Environmental regulations, high carbon emissions, and the need for energy quality and efficiency are expected to boost the demand for smart grids in Europe. Being a front-runner in the enforcement of environmental policies, the region is likely to see utilities increasingly install new smart grids and consumers upgrade existing systems to leverage demand response options. These allow consumers to reduce or shift their electricity usage from peak periods to lower costs and help electric system operators to balance supply and demand.
New analysis from Frost & Sullivan, Revisiting the European Smart Grid Demand Response (DR) Market, finds that investment activity will grow in the market with the need to replace ageing electric utility infrastructure, which is estimated to be between 70 and 80 years old in most of Europe. The major investors in smart grid projects are IT and networking companies, transmission system operators, manufacturers/contractors, utilities and energy companies, distribution system operators as well as universities, research centres and consultants.
“Smart grid technologies provide an excellent option for investors to maximise the use of existing infrastructure through better monitoring and management solutions, while strategically deploying new infrastructure on a sheer requirement basis,” said Frost & Sullivan Industrial Automation & Process Control Industry AnalystDeepak Achuthashankar.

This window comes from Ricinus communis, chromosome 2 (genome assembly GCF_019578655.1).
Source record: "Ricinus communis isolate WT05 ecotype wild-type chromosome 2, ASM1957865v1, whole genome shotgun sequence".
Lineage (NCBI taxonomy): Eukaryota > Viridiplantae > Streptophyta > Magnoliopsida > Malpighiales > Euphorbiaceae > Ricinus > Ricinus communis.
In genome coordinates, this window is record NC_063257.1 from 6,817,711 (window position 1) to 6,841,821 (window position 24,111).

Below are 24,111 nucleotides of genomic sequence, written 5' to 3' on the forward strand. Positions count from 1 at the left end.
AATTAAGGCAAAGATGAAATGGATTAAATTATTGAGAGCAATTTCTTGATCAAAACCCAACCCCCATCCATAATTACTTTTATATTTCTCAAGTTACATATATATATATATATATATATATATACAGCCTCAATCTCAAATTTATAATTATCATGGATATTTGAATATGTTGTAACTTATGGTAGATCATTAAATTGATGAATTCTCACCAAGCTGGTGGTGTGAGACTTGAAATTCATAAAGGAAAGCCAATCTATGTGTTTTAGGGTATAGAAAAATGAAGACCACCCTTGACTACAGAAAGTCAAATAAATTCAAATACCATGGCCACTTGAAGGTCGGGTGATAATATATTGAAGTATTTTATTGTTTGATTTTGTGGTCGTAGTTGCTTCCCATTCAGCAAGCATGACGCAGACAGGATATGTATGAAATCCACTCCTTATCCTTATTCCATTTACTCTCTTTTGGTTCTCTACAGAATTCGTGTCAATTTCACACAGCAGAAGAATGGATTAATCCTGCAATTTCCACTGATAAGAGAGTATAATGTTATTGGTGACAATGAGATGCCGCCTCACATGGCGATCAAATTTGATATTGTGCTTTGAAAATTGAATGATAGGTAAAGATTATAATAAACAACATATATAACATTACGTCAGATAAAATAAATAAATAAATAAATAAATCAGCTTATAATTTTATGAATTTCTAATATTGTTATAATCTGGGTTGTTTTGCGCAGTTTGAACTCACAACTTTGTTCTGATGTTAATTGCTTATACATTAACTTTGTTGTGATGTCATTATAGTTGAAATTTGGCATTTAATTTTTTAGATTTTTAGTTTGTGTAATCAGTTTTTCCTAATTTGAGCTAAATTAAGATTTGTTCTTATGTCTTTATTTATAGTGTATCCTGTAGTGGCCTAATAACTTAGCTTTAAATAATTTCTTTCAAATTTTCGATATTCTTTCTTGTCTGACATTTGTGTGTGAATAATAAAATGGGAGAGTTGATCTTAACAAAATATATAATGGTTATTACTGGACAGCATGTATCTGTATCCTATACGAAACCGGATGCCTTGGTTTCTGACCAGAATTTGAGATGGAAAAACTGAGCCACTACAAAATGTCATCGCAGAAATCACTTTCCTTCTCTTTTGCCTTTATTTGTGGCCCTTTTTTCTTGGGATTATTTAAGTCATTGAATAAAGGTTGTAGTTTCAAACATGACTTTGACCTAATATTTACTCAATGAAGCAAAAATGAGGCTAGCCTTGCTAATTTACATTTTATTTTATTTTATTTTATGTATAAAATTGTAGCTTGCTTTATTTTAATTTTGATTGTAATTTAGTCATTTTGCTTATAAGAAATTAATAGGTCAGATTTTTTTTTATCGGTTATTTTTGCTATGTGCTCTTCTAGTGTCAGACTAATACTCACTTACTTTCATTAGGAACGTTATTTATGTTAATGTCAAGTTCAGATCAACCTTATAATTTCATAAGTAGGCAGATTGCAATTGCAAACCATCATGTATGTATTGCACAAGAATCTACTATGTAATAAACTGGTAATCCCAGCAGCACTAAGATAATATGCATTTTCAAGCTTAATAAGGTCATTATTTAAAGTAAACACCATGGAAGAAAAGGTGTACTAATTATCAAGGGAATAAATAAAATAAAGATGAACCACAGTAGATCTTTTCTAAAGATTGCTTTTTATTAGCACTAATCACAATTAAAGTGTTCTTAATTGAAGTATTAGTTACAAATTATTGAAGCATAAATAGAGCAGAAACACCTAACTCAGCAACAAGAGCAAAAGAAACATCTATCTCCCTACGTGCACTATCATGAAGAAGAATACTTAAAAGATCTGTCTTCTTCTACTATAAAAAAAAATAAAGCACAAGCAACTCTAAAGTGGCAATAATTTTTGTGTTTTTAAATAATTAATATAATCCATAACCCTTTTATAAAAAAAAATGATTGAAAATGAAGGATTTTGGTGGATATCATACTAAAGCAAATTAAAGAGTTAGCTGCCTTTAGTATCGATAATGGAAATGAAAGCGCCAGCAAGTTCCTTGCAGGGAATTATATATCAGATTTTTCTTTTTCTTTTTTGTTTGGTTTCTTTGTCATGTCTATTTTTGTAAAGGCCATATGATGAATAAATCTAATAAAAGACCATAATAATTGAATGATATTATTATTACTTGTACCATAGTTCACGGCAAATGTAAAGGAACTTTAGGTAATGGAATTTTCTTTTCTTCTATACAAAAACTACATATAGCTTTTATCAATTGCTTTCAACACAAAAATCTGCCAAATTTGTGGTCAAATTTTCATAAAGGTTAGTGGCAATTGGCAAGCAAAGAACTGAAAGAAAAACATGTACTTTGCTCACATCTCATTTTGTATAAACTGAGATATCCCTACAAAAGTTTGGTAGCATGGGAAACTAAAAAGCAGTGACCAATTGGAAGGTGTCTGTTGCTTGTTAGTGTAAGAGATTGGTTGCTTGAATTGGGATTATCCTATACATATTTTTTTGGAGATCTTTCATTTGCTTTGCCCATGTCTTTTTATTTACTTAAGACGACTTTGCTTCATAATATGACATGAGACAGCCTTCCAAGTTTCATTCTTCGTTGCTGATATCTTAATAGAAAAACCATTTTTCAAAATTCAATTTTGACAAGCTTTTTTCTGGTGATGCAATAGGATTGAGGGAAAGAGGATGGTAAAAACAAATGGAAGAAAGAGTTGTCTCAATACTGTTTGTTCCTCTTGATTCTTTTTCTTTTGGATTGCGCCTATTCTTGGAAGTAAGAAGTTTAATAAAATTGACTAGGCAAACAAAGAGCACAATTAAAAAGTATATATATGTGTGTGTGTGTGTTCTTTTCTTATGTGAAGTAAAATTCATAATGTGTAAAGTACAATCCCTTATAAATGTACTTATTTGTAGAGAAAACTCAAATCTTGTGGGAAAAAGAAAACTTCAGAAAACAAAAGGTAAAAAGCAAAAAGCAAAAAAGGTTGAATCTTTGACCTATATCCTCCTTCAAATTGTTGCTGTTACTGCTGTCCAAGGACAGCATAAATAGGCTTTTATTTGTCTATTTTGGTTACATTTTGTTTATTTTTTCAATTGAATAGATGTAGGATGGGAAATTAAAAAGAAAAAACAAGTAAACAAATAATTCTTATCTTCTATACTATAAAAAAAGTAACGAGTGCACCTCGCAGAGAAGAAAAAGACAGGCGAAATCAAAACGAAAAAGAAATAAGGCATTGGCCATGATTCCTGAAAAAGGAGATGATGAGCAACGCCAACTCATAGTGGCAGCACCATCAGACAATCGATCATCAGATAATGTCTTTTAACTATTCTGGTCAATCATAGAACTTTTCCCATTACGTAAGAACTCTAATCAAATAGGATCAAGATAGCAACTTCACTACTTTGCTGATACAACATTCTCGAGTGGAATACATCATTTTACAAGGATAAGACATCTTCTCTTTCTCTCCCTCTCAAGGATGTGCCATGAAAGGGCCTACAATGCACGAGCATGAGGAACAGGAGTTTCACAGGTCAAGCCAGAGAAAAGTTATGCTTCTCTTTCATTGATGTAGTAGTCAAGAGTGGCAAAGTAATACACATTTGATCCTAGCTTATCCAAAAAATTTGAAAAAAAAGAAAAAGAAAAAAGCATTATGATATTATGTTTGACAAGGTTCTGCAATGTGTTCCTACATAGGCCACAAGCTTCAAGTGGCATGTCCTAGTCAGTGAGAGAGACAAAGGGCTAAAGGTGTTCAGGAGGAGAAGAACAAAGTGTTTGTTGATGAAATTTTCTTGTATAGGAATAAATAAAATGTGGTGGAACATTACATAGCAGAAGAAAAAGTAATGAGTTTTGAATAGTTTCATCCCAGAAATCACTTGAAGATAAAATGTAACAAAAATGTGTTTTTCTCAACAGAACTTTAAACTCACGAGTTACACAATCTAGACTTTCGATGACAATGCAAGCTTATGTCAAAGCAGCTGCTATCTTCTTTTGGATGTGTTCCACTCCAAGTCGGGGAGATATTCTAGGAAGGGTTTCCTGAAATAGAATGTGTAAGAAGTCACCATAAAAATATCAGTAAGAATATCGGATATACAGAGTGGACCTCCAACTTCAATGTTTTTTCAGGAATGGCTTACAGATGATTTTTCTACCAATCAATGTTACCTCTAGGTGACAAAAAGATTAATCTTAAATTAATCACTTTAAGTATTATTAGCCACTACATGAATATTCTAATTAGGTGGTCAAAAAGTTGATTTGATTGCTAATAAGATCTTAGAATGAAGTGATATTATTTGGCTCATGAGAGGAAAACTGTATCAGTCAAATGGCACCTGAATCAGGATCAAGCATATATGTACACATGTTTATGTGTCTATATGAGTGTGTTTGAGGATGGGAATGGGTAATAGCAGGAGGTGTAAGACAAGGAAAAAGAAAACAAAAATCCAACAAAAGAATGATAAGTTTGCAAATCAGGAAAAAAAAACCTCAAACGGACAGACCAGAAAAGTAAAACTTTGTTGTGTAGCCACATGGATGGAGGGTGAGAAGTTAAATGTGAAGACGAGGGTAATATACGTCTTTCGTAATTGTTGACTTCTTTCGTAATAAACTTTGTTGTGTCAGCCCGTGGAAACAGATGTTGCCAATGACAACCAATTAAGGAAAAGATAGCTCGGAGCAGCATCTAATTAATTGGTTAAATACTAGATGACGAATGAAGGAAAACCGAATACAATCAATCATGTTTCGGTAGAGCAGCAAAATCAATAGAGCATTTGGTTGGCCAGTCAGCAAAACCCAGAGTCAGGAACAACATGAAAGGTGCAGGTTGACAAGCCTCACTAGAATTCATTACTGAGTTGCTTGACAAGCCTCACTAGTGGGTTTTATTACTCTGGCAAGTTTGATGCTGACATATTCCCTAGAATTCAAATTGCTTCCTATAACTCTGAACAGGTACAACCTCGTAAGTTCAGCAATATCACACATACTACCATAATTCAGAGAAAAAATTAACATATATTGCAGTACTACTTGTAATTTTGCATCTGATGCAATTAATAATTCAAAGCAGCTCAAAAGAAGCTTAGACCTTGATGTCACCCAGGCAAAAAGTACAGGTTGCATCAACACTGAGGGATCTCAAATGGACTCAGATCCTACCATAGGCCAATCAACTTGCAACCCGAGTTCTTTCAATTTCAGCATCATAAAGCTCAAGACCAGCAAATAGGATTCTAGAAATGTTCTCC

Eventually, numerous aggregators will emerge in the European smart grid market due to the need to incentivise DR programmes. In fact, the varying degrees of complexity observed in every European nation's regulatory framework will give rise to a pool of aggregators specific to each country.
“Aggregators will act as an intermediary between utilities and end users, playing a balancing act to address the electricity demand-supply disparity,” pointed out Achuthashankar.
“Their role will become progressively important in the region as industrial consumers have expressed their willingness to shift loads.”
In the European context, consumer awareness and participation is crucial to the success of smart grid projects. It is therefore imperative that consumers trust and understand the whole smart grid process and receive tangible benefits.
As consumer awareness rises, ICT providers will also witness more opportunities in the region's smart grid DR market. Due to technological maturity, however, machine-to-machine technology providers will need to forge alliances, develop interoperable standards, and leverage data to boost sales in the market.